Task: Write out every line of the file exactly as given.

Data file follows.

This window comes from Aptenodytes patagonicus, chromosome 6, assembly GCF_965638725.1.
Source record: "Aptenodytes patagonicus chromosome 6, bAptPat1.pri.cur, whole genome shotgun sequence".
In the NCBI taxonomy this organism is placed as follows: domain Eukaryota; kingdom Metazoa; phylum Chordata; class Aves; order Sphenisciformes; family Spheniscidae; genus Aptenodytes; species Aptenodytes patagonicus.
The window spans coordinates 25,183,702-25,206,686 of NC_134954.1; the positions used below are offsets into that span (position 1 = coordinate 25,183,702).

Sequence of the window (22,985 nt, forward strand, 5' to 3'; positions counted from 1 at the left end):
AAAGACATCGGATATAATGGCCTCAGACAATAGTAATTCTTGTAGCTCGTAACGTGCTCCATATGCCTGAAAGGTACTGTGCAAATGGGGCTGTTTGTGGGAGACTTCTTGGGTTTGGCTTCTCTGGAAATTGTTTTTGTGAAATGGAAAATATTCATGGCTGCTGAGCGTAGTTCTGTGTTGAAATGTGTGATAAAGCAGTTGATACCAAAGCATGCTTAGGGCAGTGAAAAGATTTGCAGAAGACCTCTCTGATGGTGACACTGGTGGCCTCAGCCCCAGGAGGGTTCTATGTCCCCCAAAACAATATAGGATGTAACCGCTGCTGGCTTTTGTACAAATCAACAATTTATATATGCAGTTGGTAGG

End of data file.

This window comes from Aptenodytes patagonicus, chromosome 6, assembly GCF_965638725.1.
Source record: "Aptenodytes patagonicus chromosome 6, bAptPat1.pri.cur, whole genome shotgun sequence".
In the NCBI taxonomy this organism is placed as follows: domain Eukaryota; kingdom Metazoa; phylum Chordata; class Aves; order Sphenisciformes; family Spheniscidae; genus Aptenodytes; species Aptenodytes patagonicus.
The window spans coordinates 25,183,702-25,206,686 of NC_134954.1; the positions used below are offsets into that span (position 1 = coordinate 25,183,702).

Sequence of the window (22,985 nt, forward strand, 5' to 3'; positions counted from 1 at the left end):
AAAGACATCGGATATAATGGCCTCAGACAATAGTAATTCTTGTAGCTCGTAACGTGCTCCATATGCCTGAAAGGTACTGTGCAAATGGGGCTGTTTGTGGGAGACTTCTTGGGTTTGGCTTCTCTGGAAATTGTTTTTGTGAAATGGAAAATATTCATGGCTGCTGAGCGTAGTTCTGTGTTGAAATGTGTGATAAAGCAGTTGATACCAAAGCATGCTTAGGGCAGTGAAAAGATTTGCAGAAGACCTCTCTGATGGTGACACTGGTGGCCTCAGCCCCAGGAGGGTTCTATGTCCCCCAAAACAATATAGGATGTAACCGCTGCTGGCTTTTGTACAAATCAACAATTTATATATGCAGTTGGTAGG